Modeling consumer choice of non-networked water supply options in Maputo, Mozambique
- In cities of Sub-Saharan Africa (SSA), only 34% of the urban population had access to a piped water connection in their home or compound in 2010. Unconnected households in SSA instead typically rely on shared water points furnished by the public water utility, or small-scale, private providers (SSPs), yet little attention has been afforded to understanding how households choose among different off-plot water service options. Accordingly, little is known about the service attributes of a shared water supply option that matter most to users, and thus should receive the attention of practitioners and policy makers. Applying a revealed preference, discrete choice model, we investigate household preferences for shared water supply service options in peri-urban neighborhoods of Maputo, Mozambique, where service provision by small-scale water entrepreneurs is prevalent. In addition to service attributes typically measured in the water sector--such as time and money costs, reliability and perceived water quality-- we consider several measures of service quality and provider-client relationships that are not typically considered in the water planning framework. We find that several of these attributes are indeed significantly associated with households' water supply choices. Current efforts to define policy that supports SSPs in the water sector would benefit from considering a broader set of service-quality attributes that are particularly relevant to the urban and peri-urban poor.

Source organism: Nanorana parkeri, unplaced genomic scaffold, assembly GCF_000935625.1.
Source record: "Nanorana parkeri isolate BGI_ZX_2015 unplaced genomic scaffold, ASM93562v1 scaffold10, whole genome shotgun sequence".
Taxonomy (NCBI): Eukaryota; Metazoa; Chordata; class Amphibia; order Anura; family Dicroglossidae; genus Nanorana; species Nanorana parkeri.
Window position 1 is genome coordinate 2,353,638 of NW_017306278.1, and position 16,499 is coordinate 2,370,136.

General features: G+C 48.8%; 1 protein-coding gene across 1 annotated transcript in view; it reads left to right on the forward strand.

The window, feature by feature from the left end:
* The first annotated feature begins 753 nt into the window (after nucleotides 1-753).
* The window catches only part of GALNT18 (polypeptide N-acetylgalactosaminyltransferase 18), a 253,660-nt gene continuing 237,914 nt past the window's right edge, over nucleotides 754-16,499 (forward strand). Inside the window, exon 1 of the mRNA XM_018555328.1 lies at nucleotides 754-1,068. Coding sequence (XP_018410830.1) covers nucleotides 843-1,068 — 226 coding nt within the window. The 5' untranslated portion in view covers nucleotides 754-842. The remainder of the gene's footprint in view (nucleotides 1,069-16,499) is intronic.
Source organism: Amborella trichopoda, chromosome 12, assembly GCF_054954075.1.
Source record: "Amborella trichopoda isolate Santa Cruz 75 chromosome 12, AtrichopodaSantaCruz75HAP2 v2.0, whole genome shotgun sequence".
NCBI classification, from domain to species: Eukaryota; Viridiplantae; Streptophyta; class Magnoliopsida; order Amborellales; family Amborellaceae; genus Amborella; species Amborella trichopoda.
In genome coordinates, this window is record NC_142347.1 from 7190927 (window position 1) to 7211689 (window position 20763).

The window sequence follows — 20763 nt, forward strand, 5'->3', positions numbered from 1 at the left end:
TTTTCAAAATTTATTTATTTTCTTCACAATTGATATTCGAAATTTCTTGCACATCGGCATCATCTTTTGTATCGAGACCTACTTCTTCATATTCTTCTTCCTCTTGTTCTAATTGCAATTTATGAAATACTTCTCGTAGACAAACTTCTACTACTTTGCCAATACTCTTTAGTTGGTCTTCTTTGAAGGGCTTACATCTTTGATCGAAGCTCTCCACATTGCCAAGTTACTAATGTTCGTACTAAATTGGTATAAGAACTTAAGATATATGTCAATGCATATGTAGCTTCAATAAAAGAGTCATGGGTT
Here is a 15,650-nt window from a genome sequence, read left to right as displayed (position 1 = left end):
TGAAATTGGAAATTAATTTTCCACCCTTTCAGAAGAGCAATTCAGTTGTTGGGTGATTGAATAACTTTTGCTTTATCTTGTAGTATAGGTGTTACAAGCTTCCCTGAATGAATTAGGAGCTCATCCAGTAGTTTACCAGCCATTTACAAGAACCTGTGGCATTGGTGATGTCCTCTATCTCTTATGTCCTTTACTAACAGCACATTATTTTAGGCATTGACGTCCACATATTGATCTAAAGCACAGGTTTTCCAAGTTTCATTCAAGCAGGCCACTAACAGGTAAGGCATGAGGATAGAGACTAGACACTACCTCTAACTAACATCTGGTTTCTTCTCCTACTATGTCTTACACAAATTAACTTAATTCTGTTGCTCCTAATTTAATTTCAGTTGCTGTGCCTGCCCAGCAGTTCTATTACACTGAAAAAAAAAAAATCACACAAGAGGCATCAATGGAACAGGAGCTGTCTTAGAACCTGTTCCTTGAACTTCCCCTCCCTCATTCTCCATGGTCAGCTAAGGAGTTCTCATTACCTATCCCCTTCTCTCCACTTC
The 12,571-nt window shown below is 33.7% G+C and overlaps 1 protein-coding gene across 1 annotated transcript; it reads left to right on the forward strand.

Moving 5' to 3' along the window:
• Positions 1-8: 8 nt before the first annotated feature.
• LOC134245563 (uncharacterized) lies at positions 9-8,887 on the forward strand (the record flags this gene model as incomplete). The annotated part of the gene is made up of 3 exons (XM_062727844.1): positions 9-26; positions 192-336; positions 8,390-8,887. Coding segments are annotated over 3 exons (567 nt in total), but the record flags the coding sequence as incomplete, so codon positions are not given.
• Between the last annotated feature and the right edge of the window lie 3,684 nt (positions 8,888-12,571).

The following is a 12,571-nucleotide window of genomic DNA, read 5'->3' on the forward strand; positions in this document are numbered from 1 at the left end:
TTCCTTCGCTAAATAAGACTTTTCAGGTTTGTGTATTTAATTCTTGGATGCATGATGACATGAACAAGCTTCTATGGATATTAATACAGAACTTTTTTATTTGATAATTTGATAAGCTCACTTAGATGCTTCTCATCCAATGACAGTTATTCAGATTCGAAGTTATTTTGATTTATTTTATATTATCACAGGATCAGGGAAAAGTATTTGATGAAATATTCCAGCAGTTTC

|Type of resource
|electronic; electronic resource; remote
|1 online resource.
|Nicholson, Maika E
|Stanford University, Department of Civil and Environmental Engineering.
|Statement of responsibility
|Maika E. Nicholson.
|Submitted to the Department of Civil and Environmental Engineering.
|Engineering Stanford University 2013
- © 2013 by Maika Elizabeth Nicholson
- This work is licensed under a Creative Commons Attribution Non Commercial 3.0 Unported license (CC BY-NC).
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